This week our Maker of Curtin is Rebecca Kerr, a final year, part time, undergraduate Visualisation and Interactive Media student. Rebecca also works as a Library Student Assistant for Curtin Library, including the Makerspace.
Rebecca, what do you like to make?
I like making a range of different things. I like to try new things out, give them a go. At the moment I am playing with different types of 3D modelling. For example, last semester I used TiltBrush to create a 3D painted world that people could experience on the computer or in Virtual Reality. We displayed it at the HIVE, on the Dome screen, where it looked pretty good and wowed a few people. This semester I am touching Maya for the first time. We have to pick an interior to recreate and so I’m doing Bilbo’s study from Lord of the Rings. I thought it was going to be stressful but its proving to be rather therapeutic. I’m hoping to get have a nice finished product at the end. I want to see if I can throw it into virtual reality, so people can see it all around them—that would be awesome. Its not a requirement for the class but I would love to do that.
Where do you want to head with your creative work?
I love creating worlds (perhaps that’s everyone’s dream!)—building them using 3D modelling and being able to experience them in different ways. I particularly like virtual reality because it’s the ultimate escapism. At the moment I’m trying to understand the mediums that I’ve got, and the end goal is to build things that will teach people things. I found that educational games that I played when I was younger helped me learn a lot quicker—I was having fun and didn’t realise I was learning. So I would love to make things like that.
I get a lot of enjoyment from making—having all these worlds stuck in your head and finding a way to put them out into the world!
Can you talk a bit about the making process?
I spend most of my time in research. That’s the part I enjoy the most—seeing what other people have done, and being inspired by them. I create a dream board online using Pinterest and collect all the aspects I like there so I can quickly go over it visually and pick out what I like. I then research how people went about doing those things. That makes the actual making a lot more defined and a lot quicker.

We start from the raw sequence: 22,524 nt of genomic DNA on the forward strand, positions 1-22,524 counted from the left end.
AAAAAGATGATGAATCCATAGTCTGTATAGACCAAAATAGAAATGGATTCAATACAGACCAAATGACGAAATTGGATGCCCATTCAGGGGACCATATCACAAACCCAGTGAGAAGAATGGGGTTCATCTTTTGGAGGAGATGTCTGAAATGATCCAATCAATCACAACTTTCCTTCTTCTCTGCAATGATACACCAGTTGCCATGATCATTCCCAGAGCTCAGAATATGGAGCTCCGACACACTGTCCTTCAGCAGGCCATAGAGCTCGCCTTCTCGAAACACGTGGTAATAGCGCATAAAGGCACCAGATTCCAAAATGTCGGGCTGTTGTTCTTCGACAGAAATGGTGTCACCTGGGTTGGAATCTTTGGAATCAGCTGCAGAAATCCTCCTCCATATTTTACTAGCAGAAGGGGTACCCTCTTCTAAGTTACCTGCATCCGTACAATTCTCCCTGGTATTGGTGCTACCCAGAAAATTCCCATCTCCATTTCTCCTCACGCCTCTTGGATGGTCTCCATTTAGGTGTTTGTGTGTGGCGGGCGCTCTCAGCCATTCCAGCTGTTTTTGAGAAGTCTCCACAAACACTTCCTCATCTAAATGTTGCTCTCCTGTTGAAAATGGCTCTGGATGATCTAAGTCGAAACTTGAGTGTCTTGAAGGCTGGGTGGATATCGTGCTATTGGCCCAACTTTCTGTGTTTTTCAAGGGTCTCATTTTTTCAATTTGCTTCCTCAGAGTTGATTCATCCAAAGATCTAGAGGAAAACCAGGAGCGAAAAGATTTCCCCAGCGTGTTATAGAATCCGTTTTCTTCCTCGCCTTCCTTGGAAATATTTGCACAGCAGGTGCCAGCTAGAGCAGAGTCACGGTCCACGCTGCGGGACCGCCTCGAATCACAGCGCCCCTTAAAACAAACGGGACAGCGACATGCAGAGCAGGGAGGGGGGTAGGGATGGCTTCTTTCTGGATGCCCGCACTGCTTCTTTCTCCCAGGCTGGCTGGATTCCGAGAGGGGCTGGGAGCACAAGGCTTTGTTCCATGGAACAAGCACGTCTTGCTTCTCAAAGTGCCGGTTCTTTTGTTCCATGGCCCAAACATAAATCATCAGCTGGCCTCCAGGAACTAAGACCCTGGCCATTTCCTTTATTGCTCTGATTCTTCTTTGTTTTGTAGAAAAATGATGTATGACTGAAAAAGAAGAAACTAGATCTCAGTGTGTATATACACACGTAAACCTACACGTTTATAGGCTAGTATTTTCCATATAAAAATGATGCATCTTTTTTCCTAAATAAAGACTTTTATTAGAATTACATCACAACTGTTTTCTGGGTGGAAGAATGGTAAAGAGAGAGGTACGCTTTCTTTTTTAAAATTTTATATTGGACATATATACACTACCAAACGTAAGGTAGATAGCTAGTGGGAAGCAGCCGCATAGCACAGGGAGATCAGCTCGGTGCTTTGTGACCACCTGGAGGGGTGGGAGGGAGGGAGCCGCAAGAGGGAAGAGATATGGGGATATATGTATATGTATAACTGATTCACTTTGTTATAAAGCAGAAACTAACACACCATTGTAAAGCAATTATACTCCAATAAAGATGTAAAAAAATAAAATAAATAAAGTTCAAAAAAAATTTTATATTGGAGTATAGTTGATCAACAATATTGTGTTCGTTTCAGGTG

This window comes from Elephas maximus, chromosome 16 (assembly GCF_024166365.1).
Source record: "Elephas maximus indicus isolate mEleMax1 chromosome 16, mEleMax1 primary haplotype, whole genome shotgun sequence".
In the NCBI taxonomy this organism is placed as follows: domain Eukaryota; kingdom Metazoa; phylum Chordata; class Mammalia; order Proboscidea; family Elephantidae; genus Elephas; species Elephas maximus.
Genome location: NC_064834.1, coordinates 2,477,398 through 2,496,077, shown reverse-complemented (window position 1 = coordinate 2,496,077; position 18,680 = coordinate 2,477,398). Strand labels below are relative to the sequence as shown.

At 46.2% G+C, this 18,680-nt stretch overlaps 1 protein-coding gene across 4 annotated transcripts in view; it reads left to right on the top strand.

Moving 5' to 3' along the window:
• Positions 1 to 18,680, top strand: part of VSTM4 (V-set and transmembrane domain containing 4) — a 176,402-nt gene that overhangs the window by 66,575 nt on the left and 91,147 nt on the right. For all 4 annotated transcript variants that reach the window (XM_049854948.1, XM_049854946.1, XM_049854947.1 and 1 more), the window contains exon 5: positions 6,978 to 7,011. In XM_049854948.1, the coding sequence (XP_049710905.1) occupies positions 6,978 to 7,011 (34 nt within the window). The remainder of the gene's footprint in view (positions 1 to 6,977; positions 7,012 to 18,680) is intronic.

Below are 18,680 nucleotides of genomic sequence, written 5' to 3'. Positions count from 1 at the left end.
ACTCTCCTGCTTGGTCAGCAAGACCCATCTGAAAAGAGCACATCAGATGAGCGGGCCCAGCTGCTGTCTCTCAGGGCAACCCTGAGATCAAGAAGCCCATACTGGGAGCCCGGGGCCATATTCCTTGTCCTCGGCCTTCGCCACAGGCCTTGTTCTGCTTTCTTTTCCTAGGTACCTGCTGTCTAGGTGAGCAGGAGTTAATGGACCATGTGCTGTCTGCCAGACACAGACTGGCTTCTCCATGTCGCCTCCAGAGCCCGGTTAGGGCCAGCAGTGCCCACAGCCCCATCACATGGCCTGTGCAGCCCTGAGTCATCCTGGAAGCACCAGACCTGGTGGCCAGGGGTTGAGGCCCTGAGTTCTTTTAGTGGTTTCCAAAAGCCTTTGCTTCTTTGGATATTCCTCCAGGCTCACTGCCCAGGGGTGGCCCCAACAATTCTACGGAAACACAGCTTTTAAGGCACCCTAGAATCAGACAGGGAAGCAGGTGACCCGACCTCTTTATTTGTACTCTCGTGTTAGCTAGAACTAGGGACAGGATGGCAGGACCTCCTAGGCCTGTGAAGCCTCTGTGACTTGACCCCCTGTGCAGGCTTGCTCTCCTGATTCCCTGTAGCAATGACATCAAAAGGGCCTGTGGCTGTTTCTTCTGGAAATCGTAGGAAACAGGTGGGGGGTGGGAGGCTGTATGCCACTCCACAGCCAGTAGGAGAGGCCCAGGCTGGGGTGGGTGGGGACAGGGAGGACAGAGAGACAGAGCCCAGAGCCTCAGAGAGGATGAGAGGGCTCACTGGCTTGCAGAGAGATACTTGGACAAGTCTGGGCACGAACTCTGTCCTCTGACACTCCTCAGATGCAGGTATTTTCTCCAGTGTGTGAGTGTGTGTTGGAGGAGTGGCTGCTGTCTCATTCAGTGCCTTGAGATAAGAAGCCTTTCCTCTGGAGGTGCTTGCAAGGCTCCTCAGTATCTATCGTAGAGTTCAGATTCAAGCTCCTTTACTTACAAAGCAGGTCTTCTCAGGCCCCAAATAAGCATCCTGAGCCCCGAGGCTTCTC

I hit walls, I have severe breakdowns—constantly! I just have to walk away sometimes. Some projects I never come back to, but some have a deadline so I have my little breakdown, recover, and get back into it. I don’t think there is a single project that I’ve done where I haven’t had a breakdown at some point, but I think that is part of the process. It shows that you are invested in it, and that you care about what’s happening with it.
There’s a lot of ups as well. The biggest up comes at the end, when you see it all come together. When something hasn’t been working for days and days and days and then it finally works—that high that you get makes it somewhat worthwhile. But at the end, when you see people actually enjoying your creation, the blood sweat and tears is kind of worth it.
I do a lot of work at home where I like to work in a certain way, but I also use the Makerspace as it allows me to collaborate with others, present problems, and find solutions. I can show people my progress, or where I’m stuck, and get some feedback. That’s what I find most useful. There is some equipment that the Makerspace has that I don’t, and I take advantage of that. But I find the collaborative side of things really works for me.
Can you tell us a bit about your work in the Makerspace as a Library Student Assistant?
I look after some of the technology, including the VR and camera equipment and help people out if they need it. I’ve recently started doing some video making/editing workshops as well. I work four hours a week in a busy period of the week (Wednesdays), so I get a chance to meet a lot of different people, see how people work, and have a chat. I learn from that, which is great.
And we learn heaps from you! Thanks Bec!
Curtin would like to pay respect to the Aboriginal and Torres Strait Islander members of our community by acknowledging the traditional owners of the land on which the Perth campus is located, the Whadjuk people of the Nyungar Nation; and on our Kalgoorlie campus, the Wongutha people of the North-Eastern Goldfields.